Why DPAA Group?

March 17, 2016

Dream, Plan and Achieve.

Three things I find crucial in any growth.  Dream something big!  Take some time to Plan it out.  And then, focus on execution.  This Blog is all about Dreaming, Planning, and then taking action!  For work, managing people, leading any type of organization, or even personal development once in a while.  I look forward to the ride – please join me, and let me know if you like it!

Jim

Ideas are a Dime a Dozen

December 22, 2009

Some of these posts so far have been pretty darn theoretical.  The trick is in the implementation.  Don’t let perfection get in the way of progress!

Better to move forward 75% right then not move forward at all.  It’s all about testing – that’s how to implement without putting too much at risk! 

Just a thought for the day – now get to it.

Covey Quotes To Ponder

December 22, 2009

I recently was invited to hear Stephen Covey speak, also as part of the Drucker Centennial Celebration.  Way too much to think about in the short amount of time that he spoke! 

Some things he said that “hit home” and are worthy of really thinking about:
“Organize to make weaknesses irrelevant”
“When doing what you love, do you need supervision?” (relevant for you and the people you manage!)
“Light is the greatest disinfectant and growth agent”
“4 Elements of Greatness:
 – Sustained Superior Performance (the Body)
 – Winning Culture of Unleashed People (the Heart)
 – Loyal Promoting Customers and Partners (the Mind)
 – Distinctive Contribution (the Spirit)”
“4 Disciplines of Execution:
 1.  Focus on Wildly Important
 2.  Act on Lead Measures
 3.  Need a Compelling Scoreboard
 4.  Create a Cadence of Accountability”
“Businesses are still structured for the Industrial Age worker when we are now in the age of the Knowledge Worker” (e.g. should employees be accounted for as “expenses” or as intellectual property assets?!, command & control v. unleashed by the Servant Leader)
“What is your Intention?”
“Empowering Mission Statements are produced when:
 – there are enough people
 – who are fully informed
 – interested freely and synergistically
 – in an environment of high trust”

Assessing a Situation and Showing Respect

December 22, 2009

I had the privilege on November 2nd to attend a fantastic conference honoring what would have been Peter Drucker’s 100th Birthday.  It was put together by The Drucker Institute at Claremont Graduate University east of Los Angeles as part of a worldwide celebration of Drucker’s teachings.  The Institute brought together 3 of the top minds in Management Theory and Leadership – Warren Bennis, Ken Blanchard, and Charles Handy. 

I have plenty to post from these sessions, but here is just one story from Warren Bennis, demonstrating the importance assessing situations (situational leadership) and showing Respect for others if one is to lead.  It is a fantastic story of Colonel Chris Hughes, as told by Dan Baum of The New Yorker:

During the early weeks of the Iraq war, the television set in my office was tuned all day to CNN, with the sound muted. On the morning of April 3rd, as the Army and the Marines were closing in on Baghdad, I happened to look up at what appeared to be a disaster in the making. A small unit of American soldiers was walking along a street in Najaf when hundreds of Iraqis poured out of the buildings on either side. Fists waving, throats taut, they pressed in on the Americans, who glanced at one another in terror. I reached for the remote and turned up the sound. The Iraqis were shrieking, frantic with rage. From the way the lens was lurching, the cameraman seemed as frightened as the soldiers. This is it, I thought. A shot will come from somewhere, the Americans will open fire, and the world will witness the My Lai massacre of the Iraq war. At that moment, an American officer stepped through the crowd holding his rifle high over his head with the barrel pointed to the ground.  Against the backdrop of the seething crowd, it was a striking gesture—almost Biblical. “Take a knee,” the officer said, impassive behind surfer sunglasses. The soldiers looked at him as if he were crazy. Then, one after another, swaying in their bulky body armor and gear, they knelt before the boiling crowd and pointed their guns at the ground. The Iraqis fell silent, and their anger subsided. The officer ordered his men to withdraw.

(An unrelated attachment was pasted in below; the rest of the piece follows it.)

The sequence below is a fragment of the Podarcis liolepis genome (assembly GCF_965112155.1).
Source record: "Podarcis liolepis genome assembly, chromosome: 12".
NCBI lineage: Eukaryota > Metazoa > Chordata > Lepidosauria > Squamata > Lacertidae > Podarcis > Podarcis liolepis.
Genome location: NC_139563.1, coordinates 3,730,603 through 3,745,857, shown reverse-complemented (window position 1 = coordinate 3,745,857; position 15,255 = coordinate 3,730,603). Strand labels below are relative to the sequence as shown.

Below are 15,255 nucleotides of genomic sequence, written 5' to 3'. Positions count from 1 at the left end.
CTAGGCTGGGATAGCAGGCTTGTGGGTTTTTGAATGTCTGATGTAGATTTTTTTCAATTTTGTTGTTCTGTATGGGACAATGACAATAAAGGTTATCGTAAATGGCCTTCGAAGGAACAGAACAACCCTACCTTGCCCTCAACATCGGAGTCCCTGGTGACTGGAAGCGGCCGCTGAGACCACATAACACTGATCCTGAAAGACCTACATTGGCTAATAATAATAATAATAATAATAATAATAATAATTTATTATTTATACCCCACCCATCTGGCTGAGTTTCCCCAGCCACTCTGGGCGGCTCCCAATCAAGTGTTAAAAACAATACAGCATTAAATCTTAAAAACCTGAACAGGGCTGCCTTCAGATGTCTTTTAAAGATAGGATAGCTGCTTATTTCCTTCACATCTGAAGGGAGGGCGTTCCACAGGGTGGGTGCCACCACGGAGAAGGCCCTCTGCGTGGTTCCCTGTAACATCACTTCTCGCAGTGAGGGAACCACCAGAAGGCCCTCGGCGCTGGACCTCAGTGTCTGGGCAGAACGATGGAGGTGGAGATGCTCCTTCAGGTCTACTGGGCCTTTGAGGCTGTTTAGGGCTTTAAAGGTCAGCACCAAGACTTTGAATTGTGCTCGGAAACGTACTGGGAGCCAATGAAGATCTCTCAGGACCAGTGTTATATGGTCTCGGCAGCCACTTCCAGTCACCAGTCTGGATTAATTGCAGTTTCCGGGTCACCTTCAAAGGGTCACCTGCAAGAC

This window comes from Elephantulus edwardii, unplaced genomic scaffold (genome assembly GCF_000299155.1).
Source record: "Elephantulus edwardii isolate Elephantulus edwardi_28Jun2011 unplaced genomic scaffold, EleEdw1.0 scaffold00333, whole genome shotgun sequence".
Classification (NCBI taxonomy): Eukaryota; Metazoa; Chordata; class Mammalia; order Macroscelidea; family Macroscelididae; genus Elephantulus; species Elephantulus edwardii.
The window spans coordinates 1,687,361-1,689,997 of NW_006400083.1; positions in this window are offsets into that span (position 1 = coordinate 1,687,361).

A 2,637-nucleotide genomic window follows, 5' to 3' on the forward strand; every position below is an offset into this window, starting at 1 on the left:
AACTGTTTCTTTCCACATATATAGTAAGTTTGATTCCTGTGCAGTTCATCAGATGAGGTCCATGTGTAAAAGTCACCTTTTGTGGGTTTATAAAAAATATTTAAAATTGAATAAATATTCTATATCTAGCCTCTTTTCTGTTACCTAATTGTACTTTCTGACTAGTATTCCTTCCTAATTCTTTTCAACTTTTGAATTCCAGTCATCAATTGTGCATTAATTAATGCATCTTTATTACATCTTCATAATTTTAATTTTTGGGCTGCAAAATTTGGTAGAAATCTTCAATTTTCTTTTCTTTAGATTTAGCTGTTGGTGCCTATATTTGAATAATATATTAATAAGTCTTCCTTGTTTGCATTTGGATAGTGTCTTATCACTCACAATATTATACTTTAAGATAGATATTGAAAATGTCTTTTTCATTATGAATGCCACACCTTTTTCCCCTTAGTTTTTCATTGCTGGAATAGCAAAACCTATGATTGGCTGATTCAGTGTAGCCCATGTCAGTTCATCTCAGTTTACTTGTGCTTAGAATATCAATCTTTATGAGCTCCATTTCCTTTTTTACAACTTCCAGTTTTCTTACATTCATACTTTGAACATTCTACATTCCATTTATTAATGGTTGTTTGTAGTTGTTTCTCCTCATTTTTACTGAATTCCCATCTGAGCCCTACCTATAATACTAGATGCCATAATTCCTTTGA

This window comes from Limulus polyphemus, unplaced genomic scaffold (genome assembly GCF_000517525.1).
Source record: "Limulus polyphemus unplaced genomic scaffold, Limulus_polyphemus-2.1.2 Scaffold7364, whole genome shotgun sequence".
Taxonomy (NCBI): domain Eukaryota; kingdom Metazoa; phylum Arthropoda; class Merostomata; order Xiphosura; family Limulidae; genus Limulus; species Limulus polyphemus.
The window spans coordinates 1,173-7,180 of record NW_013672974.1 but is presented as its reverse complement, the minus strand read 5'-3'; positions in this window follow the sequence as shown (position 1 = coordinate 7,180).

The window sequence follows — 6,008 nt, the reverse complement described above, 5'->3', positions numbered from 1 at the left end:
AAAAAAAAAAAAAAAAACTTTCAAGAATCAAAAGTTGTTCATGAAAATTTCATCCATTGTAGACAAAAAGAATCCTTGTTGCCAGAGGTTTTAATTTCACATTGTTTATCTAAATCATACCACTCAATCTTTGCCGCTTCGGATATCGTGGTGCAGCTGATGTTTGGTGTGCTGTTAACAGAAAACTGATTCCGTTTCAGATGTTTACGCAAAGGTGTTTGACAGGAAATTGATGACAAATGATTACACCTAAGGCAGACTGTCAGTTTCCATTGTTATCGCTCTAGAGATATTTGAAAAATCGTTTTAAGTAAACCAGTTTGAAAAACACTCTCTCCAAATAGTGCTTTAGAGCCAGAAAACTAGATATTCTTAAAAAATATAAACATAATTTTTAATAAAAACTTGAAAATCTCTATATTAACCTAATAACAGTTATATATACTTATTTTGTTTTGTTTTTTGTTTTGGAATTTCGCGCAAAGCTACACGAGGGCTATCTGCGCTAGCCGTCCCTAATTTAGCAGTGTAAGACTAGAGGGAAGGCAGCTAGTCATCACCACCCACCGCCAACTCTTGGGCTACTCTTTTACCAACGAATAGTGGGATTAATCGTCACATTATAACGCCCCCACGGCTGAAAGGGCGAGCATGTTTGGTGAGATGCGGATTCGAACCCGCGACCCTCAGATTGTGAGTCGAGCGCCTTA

It took two months to track down Lieutenant Colonel Chris Hughes, who by then had been rotated home. He called from his father’s house, in Red Oak, Iowa, en route to study at the Army War College, in Pennsylvania. I wanted to know who had taught him to tame a crowd by pointing his rifle muzzle down and having his men kneel. Were those gestures peculiar to Iraq? To Islam? My questions barely made sense to Hughes. In an unassuming, persistent Iowa tone, he assured me that nobody had prepared him for an angry crowd in an Arab country, much less the tribal complexities of Najaf. Army officers learn in a general way to use a helicopter’s rotor wash to drive away a crowd, he explained. Or they fire warning shots. “Problem with that is, the next thing you have to do is shoot them in the chest.” Hughes had been trying that day to get in touch with Grand Ayatollah Ali al-Sistani, a delicate task that the Army considered politically crucial. American gunfire would have made it impossible. The Iraqis already felt that the Americans were disrespecting their mosque. The obvious solution, to Hughes, was a gesture of respect.(emphasis added)

Wow.  No training – just a good assessment of a situation, and how to completely change the course of history for everyone present, with a simple sign of respect. 

What lesson can we learn from that in working with others every day??

P.S.  I promise most of my posts won’t be as long as this one – this was just too good to pass up!